The member states of the European have agreed to expand the bloc's coastguard service from its current staff of 1,500 to 10,000 by 2027 - a slower timetable than initially proposed. The border and coastguard service, also known as Frontex, would have expanded powers
to operate in border regions and work with non-EU countries on returns, provided that host states approve. Member states will now have to negotiate the draft deal with the European Parliament, with a
view toward wrapping up a final agreement by EU elections in late May.
In 2018, the European Commission proposed appointing 10,000 EU border
guards by 2020 as part of a series of measures to crack down on migration, despite a massive drop in arrivals in recent years. The commission proposal was based on the idea that a larger and more robust Frontex would allow the European Union to better control its external borders, meaning the bloc could remove existing controls on its internal borders. But many member states pushed back, arguing that the timeline was too ambitious. Some also voiced concern that the proposal could take away states' sovereign control of their borders.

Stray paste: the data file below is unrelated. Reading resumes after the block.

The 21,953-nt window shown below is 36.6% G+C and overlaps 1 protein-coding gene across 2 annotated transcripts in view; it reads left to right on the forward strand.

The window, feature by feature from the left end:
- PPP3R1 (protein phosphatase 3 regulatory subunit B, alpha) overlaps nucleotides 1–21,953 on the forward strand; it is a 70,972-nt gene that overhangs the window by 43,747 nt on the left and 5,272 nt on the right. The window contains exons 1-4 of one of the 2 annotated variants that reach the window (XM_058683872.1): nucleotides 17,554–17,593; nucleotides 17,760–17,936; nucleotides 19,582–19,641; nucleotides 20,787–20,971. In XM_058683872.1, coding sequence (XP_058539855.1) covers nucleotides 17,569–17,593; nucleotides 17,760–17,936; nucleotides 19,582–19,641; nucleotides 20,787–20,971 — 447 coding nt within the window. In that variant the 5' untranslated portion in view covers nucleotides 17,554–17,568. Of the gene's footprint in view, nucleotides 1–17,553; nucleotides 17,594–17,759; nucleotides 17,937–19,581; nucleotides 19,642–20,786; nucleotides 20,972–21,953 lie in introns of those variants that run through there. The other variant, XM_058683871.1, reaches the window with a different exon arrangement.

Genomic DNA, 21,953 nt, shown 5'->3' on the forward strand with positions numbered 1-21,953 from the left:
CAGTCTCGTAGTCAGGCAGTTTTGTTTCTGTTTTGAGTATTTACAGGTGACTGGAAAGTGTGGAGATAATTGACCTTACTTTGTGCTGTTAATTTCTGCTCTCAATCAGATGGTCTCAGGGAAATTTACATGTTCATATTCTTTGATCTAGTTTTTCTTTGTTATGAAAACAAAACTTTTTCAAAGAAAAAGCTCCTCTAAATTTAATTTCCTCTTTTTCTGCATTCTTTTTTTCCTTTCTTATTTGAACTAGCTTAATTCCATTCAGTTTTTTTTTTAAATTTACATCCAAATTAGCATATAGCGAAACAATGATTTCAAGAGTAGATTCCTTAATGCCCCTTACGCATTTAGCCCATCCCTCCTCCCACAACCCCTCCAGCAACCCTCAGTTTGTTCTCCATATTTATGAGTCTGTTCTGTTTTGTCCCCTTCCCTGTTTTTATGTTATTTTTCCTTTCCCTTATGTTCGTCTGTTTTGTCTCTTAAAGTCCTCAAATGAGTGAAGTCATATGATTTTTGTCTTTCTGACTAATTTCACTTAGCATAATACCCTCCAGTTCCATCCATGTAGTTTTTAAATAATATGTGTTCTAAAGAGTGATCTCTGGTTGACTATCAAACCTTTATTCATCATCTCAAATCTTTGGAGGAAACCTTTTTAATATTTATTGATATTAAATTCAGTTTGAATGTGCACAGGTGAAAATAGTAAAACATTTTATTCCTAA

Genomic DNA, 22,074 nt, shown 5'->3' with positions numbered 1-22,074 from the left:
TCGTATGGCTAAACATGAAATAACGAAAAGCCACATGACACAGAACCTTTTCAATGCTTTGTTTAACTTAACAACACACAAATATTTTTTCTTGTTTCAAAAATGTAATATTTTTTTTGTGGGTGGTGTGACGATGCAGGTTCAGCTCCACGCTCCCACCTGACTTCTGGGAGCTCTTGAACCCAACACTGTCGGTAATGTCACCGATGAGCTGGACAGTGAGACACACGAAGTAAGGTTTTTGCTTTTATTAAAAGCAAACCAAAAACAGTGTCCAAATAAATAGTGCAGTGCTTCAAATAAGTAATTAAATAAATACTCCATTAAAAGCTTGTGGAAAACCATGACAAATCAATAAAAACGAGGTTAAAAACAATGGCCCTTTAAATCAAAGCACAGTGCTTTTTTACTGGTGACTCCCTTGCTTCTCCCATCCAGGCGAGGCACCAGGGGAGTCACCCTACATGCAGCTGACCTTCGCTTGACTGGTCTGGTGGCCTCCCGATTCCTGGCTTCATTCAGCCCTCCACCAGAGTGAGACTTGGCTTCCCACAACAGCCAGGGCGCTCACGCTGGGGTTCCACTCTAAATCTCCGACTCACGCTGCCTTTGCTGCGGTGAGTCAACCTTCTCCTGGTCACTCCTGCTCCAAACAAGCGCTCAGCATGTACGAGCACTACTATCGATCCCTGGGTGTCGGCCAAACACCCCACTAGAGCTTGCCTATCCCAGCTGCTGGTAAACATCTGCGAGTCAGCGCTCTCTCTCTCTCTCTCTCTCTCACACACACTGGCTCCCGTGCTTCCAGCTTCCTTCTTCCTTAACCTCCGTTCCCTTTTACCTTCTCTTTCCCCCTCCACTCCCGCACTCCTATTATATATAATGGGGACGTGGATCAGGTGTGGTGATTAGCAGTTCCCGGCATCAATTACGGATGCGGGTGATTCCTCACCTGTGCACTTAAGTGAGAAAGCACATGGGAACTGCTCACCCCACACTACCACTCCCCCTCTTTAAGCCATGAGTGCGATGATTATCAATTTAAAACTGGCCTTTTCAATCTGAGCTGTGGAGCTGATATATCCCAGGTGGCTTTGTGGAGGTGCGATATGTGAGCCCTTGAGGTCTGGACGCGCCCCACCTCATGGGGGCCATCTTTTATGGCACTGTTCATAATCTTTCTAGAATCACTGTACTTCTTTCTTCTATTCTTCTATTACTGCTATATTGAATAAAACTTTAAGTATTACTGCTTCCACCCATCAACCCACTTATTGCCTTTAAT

Under the new deal, Frontex forces can perform certain tasks such as border controls and deportations, and they will be allowed to use force and carry weapons. But member states would retain sovereign control of their borders, and their approval would be needed to authorize Frontex operations. As for personnel, the deal sees the expansion starting in 2021, with the commission reviewing the plan in
2024. At that point, it may suggest amendments.
[Attention: These images are intended exclusively for editorial use in connection with the current coverage and may be used only when using the copyright notice "Photo: dpa".]